World junior heartbreak (Photo credit should read Markku Ulander/AFP/Getty Images)
It's one thing to lose all three games in a tournament that doesn't really crown a winner, but with Canada's under-18s not even getting a chance to medal at an event it has won 18 of the past 20 years, the international scene is definitely changing.
On Wednesday, Canada was eliminated from medal contention at the Ivan Hlinka Memorial tournament in Slovakia. Russia and Sweden will move on from the pool, and hey; those are both great national programs. But Canada has won the under-18 event (which also has games in the Czech Republic) 18 of the past 20 years. Yes, only twice have they lost the gold medal game in that span.
Now, call it a one-off if you will, but ignore the trends at your own peril: Canada's junior dominance continues to slide.
The Ivan Hlinka news happens to coincide with Canada's poor results at the recent Team USA National Junior Evaluation Camp tournament, which featured world junior tryout squads from the two North American countries plus Sweden and Finland. Everyone went 2-1 except Canada, which went 0-3.
And sure, Canada evaluated a lot of players in those three games and a true murder squad didn't really surface. Pierre Luc-Dubois and Travis Konecny, for example, didn't play in the 5-1 finale loss against Team USA – but on the other hand, neither did Colin White or Matthew Tkachuk for the Americans.
For Arizona first-rounder Jakob Chychrun, the NJEC tourney was more of a tune-up than anything.
"I thought it went really well," he said. "We weren't focused on the result. We wanted to bond and take time to learn the system."
Also, as coach Dominique Ducharme pointed out after the Sweden loss, it's August. Gold medals are not won or lost in August evaluation camp. But Ivan Hlinka medals are and Canada won't get one this year.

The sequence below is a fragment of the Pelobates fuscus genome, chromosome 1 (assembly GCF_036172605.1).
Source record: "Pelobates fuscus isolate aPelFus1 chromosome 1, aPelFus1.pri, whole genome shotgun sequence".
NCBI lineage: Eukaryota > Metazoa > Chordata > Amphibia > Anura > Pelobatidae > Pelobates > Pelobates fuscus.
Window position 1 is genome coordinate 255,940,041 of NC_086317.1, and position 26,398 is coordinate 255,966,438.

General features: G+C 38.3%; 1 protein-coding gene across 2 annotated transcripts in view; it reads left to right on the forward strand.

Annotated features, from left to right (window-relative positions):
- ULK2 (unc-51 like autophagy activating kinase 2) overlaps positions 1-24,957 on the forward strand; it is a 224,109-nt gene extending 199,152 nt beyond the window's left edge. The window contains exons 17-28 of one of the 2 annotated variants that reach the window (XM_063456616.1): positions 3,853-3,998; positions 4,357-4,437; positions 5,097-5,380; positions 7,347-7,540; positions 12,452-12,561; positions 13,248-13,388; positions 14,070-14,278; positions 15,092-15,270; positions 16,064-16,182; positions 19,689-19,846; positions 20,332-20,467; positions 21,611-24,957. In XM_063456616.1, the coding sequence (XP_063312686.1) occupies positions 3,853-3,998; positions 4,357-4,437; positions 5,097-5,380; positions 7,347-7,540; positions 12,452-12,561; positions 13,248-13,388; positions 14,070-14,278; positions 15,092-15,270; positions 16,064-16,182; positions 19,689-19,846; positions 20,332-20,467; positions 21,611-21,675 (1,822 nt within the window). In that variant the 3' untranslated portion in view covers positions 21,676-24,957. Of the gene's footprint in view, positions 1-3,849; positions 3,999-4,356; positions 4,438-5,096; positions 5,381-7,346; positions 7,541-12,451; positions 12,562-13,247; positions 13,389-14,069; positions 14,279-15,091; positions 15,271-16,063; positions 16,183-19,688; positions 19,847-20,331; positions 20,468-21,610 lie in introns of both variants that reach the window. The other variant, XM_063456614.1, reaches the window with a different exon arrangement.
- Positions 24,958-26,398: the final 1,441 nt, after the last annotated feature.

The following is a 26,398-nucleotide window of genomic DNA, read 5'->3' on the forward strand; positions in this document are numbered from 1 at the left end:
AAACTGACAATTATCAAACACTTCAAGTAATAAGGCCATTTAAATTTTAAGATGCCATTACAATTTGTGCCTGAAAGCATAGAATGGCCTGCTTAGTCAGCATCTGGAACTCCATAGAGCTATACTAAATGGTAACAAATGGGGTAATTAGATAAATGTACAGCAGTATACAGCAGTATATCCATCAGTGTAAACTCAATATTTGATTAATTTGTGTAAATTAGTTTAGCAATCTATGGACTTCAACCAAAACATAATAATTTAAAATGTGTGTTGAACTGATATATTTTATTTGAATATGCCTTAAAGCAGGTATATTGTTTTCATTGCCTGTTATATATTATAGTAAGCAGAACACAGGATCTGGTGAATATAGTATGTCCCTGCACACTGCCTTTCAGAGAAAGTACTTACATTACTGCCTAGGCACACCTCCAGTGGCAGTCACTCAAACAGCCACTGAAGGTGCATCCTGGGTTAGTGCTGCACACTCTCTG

The Canucks blew late leads against Slovakia and Russia, resulting in a loss to the Russians and an overtime win (worth less in the standings) over Slovakia. Finland didn't have a great tourney either, but they were missing their top two forwards, Eeli Tolvanen and Kristian Vesalainen, plus two defensemen, Miro Heiskanen and Henri Jokiharju. All four 2017 draft prospects were with the under-20s in Michigan.
Canada, on the other hand, pretty much had all hands on deck – Maxime Comtois (who was awesome), Owen Tippett and Michael Rasmussen were all there. Would Antoine Morand, who was cut, have made a difference? Perhaps. But these kids shouldn't have coughed up a lead to Slovakia, point blank.
That's the crux of Canada's problem right now at the junior level. The men have no problem suffocating teams with speed at the Olympics or the worlds, but at the junior level the talent gap isn't so big anymore. Canada didn't play well at the world juniors in Helsinki, but the hammer didn't come down officially until the quarterfinal loss to the host nation.
“You need to be on every game and if you miss your opportunity at that moment, you’re going to miss out on winning the tournament," Konecny said. "It’s a one-shot deal and you don’t get any second chances. Against Finland, the bounces were going our way for a bit and then against us, and Finland came out on top.”
Bouncing back to the Hlinka, it is cool to see the co-hosts from the Czech Republic getting a chance to medal. For nearly a decade now, the Czechs and Slovakians have struggled to stay in the conversation when it comes to junior hockey, but Slovakia grabbed bronze at the world juniors in Toronto and now the Czechs have a chance for some glory.
Which is what Canada needs to be on guard about. The kids can't coast at all anymore and that can be a hard lesson to learn in a short tournament. Teams such as Finland aren't going to have letdowns because for years, it was really hard for them to navigate the Canada/Russia/Sweden minefield.
And come to think of it, Sweden hasn't won a medal in the past two world juniors; could malaise being settling in there, as well? It appears as though we are seeing a serious flattening of the junior landscape.
Even last year's world under-18 championship, a tournament dominated by the United States (which sends the NTDP plus a few mercenaries – at the Ivan Hlinka it's a mix of high schoolers, USHLers and CHLers), saw the Americans lose their golden grip, settling for bronze. Finland took gold over Sweden. Prior to that, Team USA had won six of the past seven tournaments and only a Connor McDavid appearance for Canada broke that run in the middle.
Canada is defending home ice at the world juniors this winter, but has only one gold in the past seven tournaments. Will this be a return to glory, or a continue of the slide from the top?
There can only be so many one-off stumbles before it becomes a fall.